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PostPosted: Sat Jan 30, 2016 9:15 pm 
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Hi guys.

I was reading this article a couple of weeks ago about abstinence based recovery vs medication assisted recovery, and one big caught my attention.

http://www.smh.com.au/national/icecold-withdrawal-or-slow-release-20150731-gioxxd.html

Quote:
David Best, associate professor at Victoria's drug and alcohol research centre Turning Point, says there is already an over-reliance on drug replacements that condemn people to a "living zombie land".

"While they are not committing a lot of crime and not spreading a lot of disease, their physical health and their mental health, their quality of life and their wellbeing deteriorate," he says.

Best points to a 2011 UK study of 300 opiate-addicted doctors, which found only one received drug replacement.

"Poorer people in community treatment programs get told methadone is evidenced-based practice," he says. "It seems to me that methadone is underclass management by a middle-class professional group who are nervous about their cars getting broken into and their brothers and sisters getting hepatitis and AIDS."

Instead of being medicated and forgotten about, Best argues people addicted to drugs - be it alcohol, heroin or ice - need help building new social networks, reuniting with their families and finding meaningful activities and safe housing.


I'm really looking for that 2011 UK study. I can't seem to find it anywhere. It looks incredibly interesting, basically saying that doctors are very happy to prescribe patients drugs like methadone and Suboxone, but aren't willing to take it themselves if they're addicted to opioids.


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PostPosted: Sat Jan 30, 2016 11:59 pm 
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This is a different study, but similar, in the US in 2009. Haven't seen the one you are looking for-

https://addictionandrecoverynews.wordpr ... 11/page/2/


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PostPosted: Sun Jan 31, 2016 10:47 pm 
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Thanks heaps for that. Seems similar things are happening in the US. So why is there this double standard, ie doctors refuse drug-replacement for themselves while recommending it for their patients? Seems dodgy to me.

I found a link in that article that brings me closer to the study I'm looking for. But that one was equally as enlightening wonderstruckmum.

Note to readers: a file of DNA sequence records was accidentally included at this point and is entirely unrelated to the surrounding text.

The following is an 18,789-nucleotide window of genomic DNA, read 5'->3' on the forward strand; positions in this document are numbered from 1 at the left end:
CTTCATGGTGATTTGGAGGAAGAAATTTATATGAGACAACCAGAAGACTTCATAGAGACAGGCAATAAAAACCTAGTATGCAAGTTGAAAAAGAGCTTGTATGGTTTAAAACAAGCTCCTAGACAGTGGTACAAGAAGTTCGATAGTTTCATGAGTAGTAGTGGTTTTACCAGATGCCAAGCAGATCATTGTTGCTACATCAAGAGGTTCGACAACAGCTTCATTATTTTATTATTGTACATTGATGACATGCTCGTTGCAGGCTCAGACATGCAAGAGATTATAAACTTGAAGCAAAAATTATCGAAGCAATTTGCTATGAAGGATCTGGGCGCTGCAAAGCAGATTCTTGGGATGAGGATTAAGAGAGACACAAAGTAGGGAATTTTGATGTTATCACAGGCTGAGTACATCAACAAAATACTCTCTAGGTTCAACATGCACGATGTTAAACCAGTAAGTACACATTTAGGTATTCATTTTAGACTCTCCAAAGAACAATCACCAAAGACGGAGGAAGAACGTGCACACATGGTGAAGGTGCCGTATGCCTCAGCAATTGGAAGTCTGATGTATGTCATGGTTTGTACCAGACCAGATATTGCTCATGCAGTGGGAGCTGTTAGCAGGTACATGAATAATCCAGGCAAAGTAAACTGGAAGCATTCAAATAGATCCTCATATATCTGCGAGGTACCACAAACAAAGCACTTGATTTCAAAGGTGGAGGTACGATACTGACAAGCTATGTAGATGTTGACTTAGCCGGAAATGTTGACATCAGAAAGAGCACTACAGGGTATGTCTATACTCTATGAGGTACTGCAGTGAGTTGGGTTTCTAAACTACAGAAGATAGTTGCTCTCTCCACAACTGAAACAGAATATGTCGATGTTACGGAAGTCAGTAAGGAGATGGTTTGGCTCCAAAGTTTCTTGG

http://recoveryreview.net/2014/05/doctors-addictions-double-standards/


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PostPosted: Mon Feb 01, 2016 6:38 pm 
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It never ceases to amaze me how far people go to find conspiracies. Must be exhausting, surrounded by so many people planning against you!

There have been a couple studies over the past 20 years that are pulled up, over and over, by the anti-med treatment folks-- the people who run the $30,000 per month treatment programs like the one I was forced to attend. The couple studies show ONE YEAR sobriety rates of 50% to 70% in doctors, 'proving' that residential treatment works. TeeJay, you're the first person I've ever heard of use those arguments to say that doctors get some special benefit-- although I guess the studies you quoted came up with the thought before you did...

If any of you want the treatment that doctors have to use, you are welcome to it. It is out there. The Board told me I had two choices-- Rogers in WI or Talbott. I chose the closer, cheaper one. Understand that to get my license back, I needed the full blessing of the program I attended. The program is 'open ended'-- i.e. I was there for over 3 months, and probably would still be there if not for the 9/11 attacks (I was released the day after the attacks; I wonder if they just got sick of holding me there when everyone else went home!!).

I paid over $60,000 to be there-- that's just for the 90 days. I had to remortgage my house, and sell the cottage on a lake that we bought for 150K a few years earlier. But the costs did not stop there-- not by a long shot. I was required to be in group AND individual therapy for 6 years--- twice per week for the first 3 years, then once per week after that. I was drug-tested twice per week at my expense- including the more costly tests that looked for fentanyl-- for six years.

After about 5 years, I ate a poppy-seed muffin and was tested later that day. I had 170 nanograms of morphine per cc of my urine-- so I was called the next day. I had to appear before the Board, in front of 30 people with microphones, answering questions.

TeeJay--- all of this is available to you. Sell your house like I did, and go and get it. You will have a 50-70% chance of staying clean-- for a year. Gosh-- look what the system is keeping you from!

Obviously I have a bit of anger about this issue. Most states will not allow a health professional to work while taking medications that treat addiction. I have worked with several nurses, residents, and doctors, trying to help them get their licenses back while on Suboxone. THEY ALL LOSE.

All those stupid articles listed above should be entitled 'doctors and nurses not allowed to use the treatment for addiction that actually works.' THAT would be far more accurate.

Look up the Mayo clinic article and editorial--- you will find it if you google 'mayo clinic study showing doctors shouldn't work on Suboxone.' The study was ridiculous--- it took people NOT on opioids, and put half of them on opioid agonists and half of them on buprenorphine. These people were NOT tolerant to opioids. Both groups were F'ed up, obviously-- so the study concluded that buprenorphine would impair docs. That stupid 'study' is widely quoted, anytime a doc asks to work while taking Suboxone.